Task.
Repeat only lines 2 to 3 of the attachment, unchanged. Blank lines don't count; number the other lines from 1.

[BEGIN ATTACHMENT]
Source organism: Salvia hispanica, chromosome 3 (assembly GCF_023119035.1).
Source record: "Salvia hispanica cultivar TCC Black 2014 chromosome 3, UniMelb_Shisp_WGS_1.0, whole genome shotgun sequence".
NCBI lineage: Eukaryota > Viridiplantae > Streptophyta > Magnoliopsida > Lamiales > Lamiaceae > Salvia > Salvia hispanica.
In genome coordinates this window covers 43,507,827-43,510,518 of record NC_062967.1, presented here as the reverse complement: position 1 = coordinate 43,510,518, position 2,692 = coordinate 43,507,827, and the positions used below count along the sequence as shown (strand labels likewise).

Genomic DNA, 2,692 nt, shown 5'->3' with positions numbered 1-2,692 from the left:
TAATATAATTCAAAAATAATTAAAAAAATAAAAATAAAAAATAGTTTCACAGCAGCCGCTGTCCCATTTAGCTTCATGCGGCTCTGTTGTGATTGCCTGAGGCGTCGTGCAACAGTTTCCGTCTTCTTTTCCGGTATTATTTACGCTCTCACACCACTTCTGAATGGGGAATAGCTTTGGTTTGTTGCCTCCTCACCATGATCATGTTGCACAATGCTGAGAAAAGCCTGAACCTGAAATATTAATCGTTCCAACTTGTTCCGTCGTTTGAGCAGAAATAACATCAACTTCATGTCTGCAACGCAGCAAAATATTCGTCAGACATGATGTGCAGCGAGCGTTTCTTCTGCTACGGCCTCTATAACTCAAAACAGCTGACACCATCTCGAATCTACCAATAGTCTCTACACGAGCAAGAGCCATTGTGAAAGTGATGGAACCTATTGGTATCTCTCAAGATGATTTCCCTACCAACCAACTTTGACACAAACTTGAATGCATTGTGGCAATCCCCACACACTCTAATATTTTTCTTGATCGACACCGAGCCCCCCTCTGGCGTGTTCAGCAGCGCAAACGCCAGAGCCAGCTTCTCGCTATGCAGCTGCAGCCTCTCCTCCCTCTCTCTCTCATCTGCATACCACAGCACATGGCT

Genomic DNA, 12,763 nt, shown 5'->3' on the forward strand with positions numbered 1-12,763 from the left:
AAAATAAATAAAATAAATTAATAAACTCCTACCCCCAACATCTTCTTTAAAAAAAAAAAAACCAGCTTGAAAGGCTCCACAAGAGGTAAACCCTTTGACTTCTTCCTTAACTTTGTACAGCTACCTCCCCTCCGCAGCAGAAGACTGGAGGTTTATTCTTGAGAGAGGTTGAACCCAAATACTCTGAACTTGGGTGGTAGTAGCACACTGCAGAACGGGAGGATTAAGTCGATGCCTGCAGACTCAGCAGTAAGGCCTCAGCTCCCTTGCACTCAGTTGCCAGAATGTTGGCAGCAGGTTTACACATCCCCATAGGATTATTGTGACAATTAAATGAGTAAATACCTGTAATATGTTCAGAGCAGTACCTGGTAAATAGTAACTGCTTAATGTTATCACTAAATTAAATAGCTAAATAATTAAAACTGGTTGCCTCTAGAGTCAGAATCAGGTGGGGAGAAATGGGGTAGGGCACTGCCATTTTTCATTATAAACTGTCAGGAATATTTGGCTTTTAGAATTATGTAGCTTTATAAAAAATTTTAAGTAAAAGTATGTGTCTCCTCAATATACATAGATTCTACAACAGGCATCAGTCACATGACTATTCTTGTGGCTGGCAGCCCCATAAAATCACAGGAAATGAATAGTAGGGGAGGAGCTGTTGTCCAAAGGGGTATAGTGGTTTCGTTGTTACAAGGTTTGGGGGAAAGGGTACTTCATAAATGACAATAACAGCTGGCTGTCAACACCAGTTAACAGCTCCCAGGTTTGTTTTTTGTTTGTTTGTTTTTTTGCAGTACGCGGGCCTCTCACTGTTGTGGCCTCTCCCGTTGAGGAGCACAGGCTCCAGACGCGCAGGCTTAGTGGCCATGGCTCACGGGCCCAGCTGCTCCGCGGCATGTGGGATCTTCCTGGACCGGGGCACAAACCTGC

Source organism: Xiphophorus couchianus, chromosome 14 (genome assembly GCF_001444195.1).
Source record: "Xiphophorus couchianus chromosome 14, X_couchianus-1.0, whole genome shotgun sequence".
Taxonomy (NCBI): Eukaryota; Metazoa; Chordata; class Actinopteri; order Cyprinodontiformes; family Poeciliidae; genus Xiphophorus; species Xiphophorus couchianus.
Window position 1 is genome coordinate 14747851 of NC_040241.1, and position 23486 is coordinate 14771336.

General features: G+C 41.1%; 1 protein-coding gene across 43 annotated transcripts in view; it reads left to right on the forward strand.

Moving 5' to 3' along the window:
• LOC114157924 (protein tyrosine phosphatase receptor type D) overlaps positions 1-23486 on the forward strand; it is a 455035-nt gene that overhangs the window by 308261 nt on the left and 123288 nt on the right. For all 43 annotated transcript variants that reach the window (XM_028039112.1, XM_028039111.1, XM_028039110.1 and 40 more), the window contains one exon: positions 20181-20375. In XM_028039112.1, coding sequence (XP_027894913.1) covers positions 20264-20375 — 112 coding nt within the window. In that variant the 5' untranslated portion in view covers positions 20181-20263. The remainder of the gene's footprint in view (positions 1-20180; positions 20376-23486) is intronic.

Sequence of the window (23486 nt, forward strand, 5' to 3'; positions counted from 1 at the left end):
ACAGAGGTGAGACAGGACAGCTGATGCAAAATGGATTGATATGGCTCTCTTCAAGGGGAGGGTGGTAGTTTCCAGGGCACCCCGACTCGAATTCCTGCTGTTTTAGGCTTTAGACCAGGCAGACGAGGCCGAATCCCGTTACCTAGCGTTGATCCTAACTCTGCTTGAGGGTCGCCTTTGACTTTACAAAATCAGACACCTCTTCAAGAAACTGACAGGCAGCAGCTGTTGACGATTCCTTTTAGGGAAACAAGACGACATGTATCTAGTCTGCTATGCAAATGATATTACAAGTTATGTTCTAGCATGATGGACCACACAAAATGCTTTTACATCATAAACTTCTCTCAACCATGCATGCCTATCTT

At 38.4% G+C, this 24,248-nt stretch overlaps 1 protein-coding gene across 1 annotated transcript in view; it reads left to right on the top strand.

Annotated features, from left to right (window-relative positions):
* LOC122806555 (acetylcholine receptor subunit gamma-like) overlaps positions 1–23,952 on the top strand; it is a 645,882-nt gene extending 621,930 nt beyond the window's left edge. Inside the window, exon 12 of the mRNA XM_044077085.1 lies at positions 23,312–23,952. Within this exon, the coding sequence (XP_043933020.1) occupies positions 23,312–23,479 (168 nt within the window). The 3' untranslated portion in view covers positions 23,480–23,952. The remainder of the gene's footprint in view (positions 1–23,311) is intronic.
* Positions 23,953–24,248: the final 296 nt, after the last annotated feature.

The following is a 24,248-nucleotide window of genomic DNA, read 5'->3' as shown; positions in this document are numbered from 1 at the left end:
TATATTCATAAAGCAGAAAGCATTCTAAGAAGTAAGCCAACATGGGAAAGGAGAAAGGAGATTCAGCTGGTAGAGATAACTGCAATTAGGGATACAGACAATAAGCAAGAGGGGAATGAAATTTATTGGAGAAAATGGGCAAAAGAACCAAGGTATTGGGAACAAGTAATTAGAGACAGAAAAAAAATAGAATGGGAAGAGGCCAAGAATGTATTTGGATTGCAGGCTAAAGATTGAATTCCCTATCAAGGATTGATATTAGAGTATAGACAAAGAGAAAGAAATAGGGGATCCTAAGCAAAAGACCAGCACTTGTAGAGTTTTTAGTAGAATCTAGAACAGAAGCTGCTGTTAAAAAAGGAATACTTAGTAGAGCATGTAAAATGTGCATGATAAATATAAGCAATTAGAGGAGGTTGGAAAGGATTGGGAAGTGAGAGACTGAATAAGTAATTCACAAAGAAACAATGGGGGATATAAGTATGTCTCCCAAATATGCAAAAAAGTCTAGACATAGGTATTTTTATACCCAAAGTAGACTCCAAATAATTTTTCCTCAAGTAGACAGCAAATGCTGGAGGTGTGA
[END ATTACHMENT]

Source record: "Salvia hispanica cultivar TCC Black 2014 chromosome 3, UniMelb_Shisp_WGS_1.0, whole genome shotgun sequence".
NCBI lineage: Eukaryota > Viridiplantae > Streptophyta > Magnoliopsida > Lamiales > Lamiaceae > Salvia > Salvia hispanica.